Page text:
If you have applied for SSDI or SSI benefits, been denied two times and you are now awaiting a hearing you may be unsure where your application is in the SSA disability process. Below we will describe the Office of Disability Adjudication and Review (ODAR), their responsibility in the SSDI disability process and how you can check your SSI or SSDI application status if you are waiting for a hearing.
Who are the Office of Disability Adjudication and Review (ODAR)?
According to the SSA, the Office of Disability Adjudication and Review (ODAR) is the organization who is responsible for holding SSDI and SSI disability hearings and issuing decisions at the administrative hearing level. The ODAR is headquartered in Falls Church, Virginia.
The ODAR is responsible for “directing a nationwide field of administrative law judges (ALJ) who conduct disability hearings and make decisions on appealed determinations involving retirement, survivors, disability, and supplemental security income benefits.”
The ODAR is also manages appeals at the Appeals Council level if an applicant appeals a denial at the administrative hearing level. The Appeals council can either review final disability decision on their own volition or they can review ALJ decisions which are appealed by the claimant.
How do I know where my SSI or SSDI case will be heard?
Understanding what court your case will be assigned to and who will hear your case can be confusing. Hopefully, if you have a hearing scheduled you have also talked to a disability lawyer who understands the process and can prepare your case for you. If not, you may want to review the administrative hearing process and make sure you understand how to prepare for the hearing on your own.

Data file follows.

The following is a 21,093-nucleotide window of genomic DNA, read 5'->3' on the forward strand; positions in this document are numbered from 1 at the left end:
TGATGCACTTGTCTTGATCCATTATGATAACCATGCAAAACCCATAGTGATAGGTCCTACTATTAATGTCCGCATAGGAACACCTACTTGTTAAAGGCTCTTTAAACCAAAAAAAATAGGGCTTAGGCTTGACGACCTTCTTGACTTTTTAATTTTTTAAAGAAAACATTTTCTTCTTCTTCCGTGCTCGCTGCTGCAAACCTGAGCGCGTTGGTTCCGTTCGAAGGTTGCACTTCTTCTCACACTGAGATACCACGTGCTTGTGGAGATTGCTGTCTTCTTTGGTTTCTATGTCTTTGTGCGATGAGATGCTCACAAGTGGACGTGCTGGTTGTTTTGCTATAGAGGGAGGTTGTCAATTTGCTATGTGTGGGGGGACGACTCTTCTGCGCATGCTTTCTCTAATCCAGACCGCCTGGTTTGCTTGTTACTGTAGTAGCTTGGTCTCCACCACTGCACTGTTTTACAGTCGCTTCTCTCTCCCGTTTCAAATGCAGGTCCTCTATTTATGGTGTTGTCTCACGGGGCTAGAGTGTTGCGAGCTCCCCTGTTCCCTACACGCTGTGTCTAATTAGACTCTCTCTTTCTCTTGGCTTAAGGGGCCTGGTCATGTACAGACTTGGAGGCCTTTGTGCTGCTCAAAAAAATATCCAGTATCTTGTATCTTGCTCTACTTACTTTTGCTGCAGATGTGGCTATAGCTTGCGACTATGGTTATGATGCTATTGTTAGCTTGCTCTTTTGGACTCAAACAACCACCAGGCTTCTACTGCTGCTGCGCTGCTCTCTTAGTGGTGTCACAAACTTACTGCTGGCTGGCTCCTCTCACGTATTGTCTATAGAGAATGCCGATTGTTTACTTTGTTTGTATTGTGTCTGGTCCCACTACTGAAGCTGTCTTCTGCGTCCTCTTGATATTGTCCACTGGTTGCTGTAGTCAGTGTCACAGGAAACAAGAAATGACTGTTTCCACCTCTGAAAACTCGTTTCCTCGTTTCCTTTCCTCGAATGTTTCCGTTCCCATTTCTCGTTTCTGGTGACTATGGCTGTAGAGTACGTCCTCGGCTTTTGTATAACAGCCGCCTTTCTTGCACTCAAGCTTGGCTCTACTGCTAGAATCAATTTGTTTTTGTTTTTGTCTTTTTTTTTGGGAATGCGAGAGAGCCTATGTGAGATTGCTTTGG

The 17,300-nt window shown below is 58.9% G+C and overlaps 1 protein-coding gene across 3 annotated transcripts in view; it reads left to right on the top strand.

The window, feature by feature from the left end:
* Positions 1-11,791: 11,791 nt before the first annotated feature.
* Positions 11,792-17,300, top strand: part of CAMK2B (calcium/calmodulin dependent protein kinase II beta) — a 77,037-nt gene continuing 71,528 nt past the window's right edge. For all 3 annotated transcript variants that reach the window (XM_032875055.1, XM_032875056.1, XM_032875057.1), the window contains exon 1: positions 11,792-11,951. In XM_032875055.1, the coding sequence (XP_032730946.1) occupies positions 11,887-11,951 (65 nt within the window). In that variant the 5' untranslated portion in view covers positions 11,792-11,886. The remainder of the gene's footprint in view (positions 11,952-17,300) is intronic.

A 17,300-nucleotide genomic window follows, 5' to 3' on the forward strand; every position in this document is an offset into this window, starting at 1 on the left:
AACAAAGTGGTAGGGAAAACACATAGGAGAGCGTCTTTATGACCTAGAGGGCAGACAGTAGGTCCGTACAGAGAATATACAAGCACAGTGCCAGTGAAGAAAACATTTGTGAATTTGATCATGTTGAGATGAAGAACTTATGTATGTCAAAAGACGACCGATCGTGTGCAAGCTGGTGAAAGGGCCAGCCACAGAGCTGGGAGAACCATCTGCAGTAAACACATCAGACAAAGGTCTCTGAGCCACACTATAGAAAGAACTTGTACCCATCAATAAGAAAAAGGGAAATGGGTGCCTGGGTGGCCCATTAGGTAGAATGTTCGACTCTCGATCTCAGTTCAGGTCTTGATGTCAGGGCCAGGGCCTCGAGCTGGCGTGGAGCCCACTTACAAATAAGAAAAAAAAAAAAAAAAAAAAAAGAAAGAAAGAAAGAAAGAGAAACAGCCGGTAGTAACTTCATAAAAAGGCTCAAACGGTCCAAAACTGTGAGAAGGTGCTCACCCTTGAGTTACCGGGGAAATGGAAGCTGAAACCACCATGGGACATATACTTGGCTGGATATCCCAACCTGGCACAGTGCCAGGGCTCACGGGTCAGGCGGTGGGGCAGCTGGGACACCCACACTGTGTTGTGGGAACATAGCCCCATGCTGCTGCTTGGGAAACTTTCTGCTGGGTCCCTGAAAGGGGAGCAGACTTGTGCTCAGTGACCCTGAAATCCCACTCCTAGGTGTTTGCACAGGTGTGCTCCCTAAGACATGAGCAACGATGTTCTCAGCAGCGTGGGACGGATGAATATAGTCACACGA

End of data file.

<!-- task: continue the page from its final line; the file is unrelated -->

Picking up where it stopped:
According to the SSA, the Office of Disability Adjudication and Review (ODAR) has 10 regional offices, 169 hearing offices (including 7 satellite offices), 5 national hearing centers, and 1 national case assistance center. Within these hearing offices there are 1,300 administrative law judges (ALJs) and 7,000 support staff. Each year, more than 1,300 ALJs render over 700,000 decisions at the hearing level.
If you have requested a hearing your case will be sent to the appropriate hearing region:
- Region I (Boston)
- Region II (New York)
- Region III (Philadelphia)
- Region IV (Atlanta)
- Region V (Chicago)
- Region VI (Dallas)
- Region VII (Kansas City)
- Region VIII (Denver)
- Region IX (San Francisco)
- Region X (Seattle)
More information can be found by visiting the SSA site: Hearing Office Locator Office of Disability Adjudication and Review.
How do I contact someone at the Hearing Office?
The first step in contacting someone at the hearing office is to determine your region. Go to the appropriate regional website for the address and phone number of the regional office. If you are unable to contact someone at this office you can always call the SSA at their main number 1-800-772-1213, but getting specific information about your proposed hearing date may be easier if you talk to someone at the hearing office.
Keep in mind, getting a hearing can takes months or years. As mentioned above, there are a set number of judges who are reviewing thousands of disability cases each month. Be patient. If you need more information about expediting your case talk to a disability lawyer.
- SSA Disability Benefits – Steps to request an Administrative Hearing (disabilitybenefitshome.com)
Latest posts by beth (see all)
- Can SSDI lawyer charge more than $6,000? - March 23, 2017
- SSDI for Lupus will they consider my spouse’s income? - March 16, 2017
- Supplemental Security Income what if I don’t report work? - March 9, 2017